25 October 2009
Stir It Up - Recipe For Christmas cake
It’s time for the Christmas countdown and preparations have now begun in earnest – it’s getting darker and the kids are now on half term.
We’ve had Diwali and Halloween parties are nearly over – our kids have had Fright Night parties on 23rd and 24th October. Soon it will be Mischief Night, Trick or Treating and Guy Fawkes Night (or to be more politically correct Bonfire Night). You may note that my timing seems off, but in Yorkshire, Mischief Night is on 4th November (ie the night before Guy Fawkes Night) rather than on 30th October, the night before Halloween which Canada, Ireland, Scotland and the United States celebrate.
So it’s time to stir it up and get making your Christmas tree (apologies to Bob Marley, although I did make this to his greatest hits album). As a spice merchant and a complete enthusiast for exotic raw ingredients, the British Christmas is just the best.
It’s redolent with the smells of a history trail of the exotic and the rare: cinnamon from Ceylon to conjur up the Queen of Sheba, nutmeg, cloves and mace that reminisce of the spice islands, preserved ginger from Canton, dark muscovado sugar that oozes blackly from the Caribbean. Then there are the dried fruits and nuts that remind us that getting fruits in the dark, winter months was impossible so dried apricots, glace cherries and candied peel, together with almonds were the height of luxury and sophistication even if now they are hidden on the wholefoods aisle in the supermarket.
I love the thick, rich mass of fruits and nuts that are barely held together by the thick gluey flour, sugar and eggs that we flavour with a good whisky. I like whisky rather than brandy or rum, as it seems more authentic. I use a single malt from Bruichladdich on Islay with its peaty nose and no artificial caramel colours, so it’s a lighter, less golden colour than the classic blended whiskies. Note that I don't use an organic whisky as the only one I have come acrosstastes like kerosene, even if it holds a Royal Warrant from the Prince of Wales; it was so bad that I chucked away three-quarters of the bottle.
Ingredients (I've bowed to pressure and this includes Imperial weights now!)
275g/ 10 oz softened organic butter
275g/ 10 oz Fairtrade organic soft brown sugar
500g/ 1 lb organic sultanas
500g/ 1 lb organic raisins
175g/ 6 oz chopped candied peel
100g/ 4 oz chopped glace cherries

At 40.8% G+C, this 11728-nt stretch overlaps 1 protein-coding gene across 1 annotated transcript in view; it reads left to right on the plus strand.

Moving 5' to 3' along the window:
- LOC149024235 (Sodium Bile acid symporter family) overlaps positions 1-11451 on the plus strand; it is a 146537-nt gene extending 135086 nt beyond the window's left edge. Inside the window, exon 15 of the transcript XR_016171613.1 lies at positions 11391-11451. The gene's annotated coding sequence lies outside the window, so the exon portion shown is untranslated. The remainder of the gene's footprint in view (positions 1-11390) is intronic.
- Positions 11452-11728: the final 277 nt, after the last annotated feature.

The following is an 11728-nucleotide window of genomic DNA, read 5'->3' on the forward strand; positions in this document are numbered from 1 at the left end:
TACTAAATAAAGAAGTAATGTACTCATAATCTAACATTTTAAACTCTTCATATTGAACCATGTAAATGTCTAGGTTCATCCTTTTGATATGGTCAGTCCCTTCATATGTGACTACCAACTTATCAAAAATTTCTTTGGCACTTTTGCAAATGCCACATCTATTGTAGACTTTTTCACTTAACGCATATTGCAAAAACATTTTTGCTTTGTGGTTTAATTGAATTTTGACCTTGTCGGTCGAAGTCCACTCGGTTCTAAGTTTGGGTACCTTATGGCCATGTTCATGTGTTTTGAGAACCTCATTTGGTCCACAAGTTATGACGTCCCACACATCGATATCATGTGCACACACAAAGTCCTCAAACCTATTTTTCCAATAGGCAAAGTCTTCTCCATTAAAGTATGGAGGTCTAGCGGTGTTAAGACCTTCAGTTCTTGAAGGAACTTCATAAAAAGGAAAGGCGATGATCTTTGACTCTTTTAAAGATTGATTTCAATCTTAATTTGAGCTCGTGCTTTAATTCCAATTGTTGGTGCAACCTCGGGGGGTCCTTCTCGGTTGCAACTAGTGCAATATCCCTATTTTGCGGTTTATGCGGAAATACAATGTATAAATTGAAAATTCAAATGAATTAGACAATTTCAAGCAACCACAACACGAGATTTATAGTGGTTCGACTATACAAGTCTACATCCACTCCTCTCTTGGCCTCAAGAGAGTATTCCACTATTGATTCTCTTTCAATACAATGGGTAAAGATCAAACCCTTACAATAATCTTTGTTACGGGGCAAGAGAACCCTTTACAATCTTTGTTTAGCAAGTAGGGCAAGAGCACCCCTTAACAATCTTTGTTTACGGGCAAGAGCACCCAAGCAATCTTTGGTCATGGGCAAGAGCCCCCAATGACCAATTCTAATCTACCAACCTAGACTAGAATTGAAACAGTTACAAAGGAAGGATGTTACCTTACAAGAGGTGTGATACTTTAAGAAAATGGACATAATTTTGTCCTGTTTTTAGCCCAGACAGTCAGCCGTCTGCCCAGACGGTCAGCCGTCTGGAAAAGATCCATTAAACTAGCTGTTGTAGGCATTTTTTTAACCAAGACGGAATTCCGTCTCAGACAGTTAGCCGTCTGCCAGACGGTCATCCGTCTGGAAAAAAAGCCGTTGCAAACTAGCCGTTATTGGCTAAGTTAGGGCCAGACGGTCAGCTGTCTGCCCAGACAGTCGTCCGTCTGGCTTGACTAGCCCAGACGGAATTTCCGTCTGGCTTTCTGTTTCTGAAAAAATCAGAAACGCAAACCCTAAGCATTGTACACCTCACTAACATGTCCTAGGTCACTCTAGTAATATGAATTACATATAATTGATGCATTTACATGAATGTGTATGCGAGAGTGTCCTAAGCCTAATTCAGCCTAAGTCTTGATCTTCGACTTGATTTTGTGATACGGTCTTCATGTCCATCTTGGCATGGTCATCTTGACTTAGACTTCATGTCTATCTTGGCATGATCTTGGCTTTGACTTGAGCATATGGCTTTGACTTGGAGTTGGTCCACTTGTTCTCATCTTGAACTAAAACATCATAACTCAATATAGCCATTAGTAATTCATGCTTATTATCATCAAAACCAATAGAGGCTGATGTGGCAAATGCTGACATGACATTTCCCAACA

50g/ 2 oz organic preserved ginger, chopped
350g/ 12 oz organic currants
75g/ 3 oz organic dried apricots, snipped
175g/ 6 oz organic flaked almonds, toasted until golden brown
275g/ 275g organic plain flour, sieved
½ tsp grated organic nutmeg
2tsp organic cinnamon
6 large free range eggs, beaten
Grated rind of 2 organic oranges & 2 lemons
150ml/ ¼ pt "good" whisky
1. Butter a 25cm cake tin and line with greaseproof paper.
2. Beat together the butter and sugar until the mixture is very well mixed and fluffy.
3. In a large bowl, mix together all the organic dried fruits and toasted flaked almonds. Sieve in about half of the organic flour and organic spices and mix well, using your hands. My daughter enjoyed helping here, getting her hands nice and sticky.
4. Beat the eggs into the butter and Fairtrade sugar mixture, alternating with the remaining flour and spices. Beat in the orange and lemon rinds.
5. Mix in the flour-coated fruits and organic nuts, mixing really well, and lastly mix in the alcohol.
6. Pour into the cake tin, smoothing it even and then hollow out the middle with the back of a wooden spoon. Cover the cake in a circle of greaseproof paper with a small circle cut out of the centre about 5cm in diameter - this protects the cake during the long baking time as I have found many of the recipes result in a burnt, dry cake, including the iconic recipe from Delia Smith (perhaps modern ovens are much hotter or drier than older models). My mum even wraps the outside of cake tin in a double layer of baking parchment further to protect the cake from burning - I don't think that this is necessary unless you are cooking for longer than 4 hours.
7. Bake for 30 minutes at 180°C, then lower to 140°C and bake for a further 2½ hours.
8. Take out the cake and cool in its tin. When cold, skewer into the cake in as many places as you want, then pour some whisky or brandy over the cake; leave for a few minutes, then tip out of tin, wrap tightly and store until you're ready to add it a bit more alcohol.
9. At the start of December, you should unwrap the cake and pour a little bit more whisky or brandy over the cake and then seal it back up again.
10. Wrap tightly and store until you're ready to marzipan and ice the cake.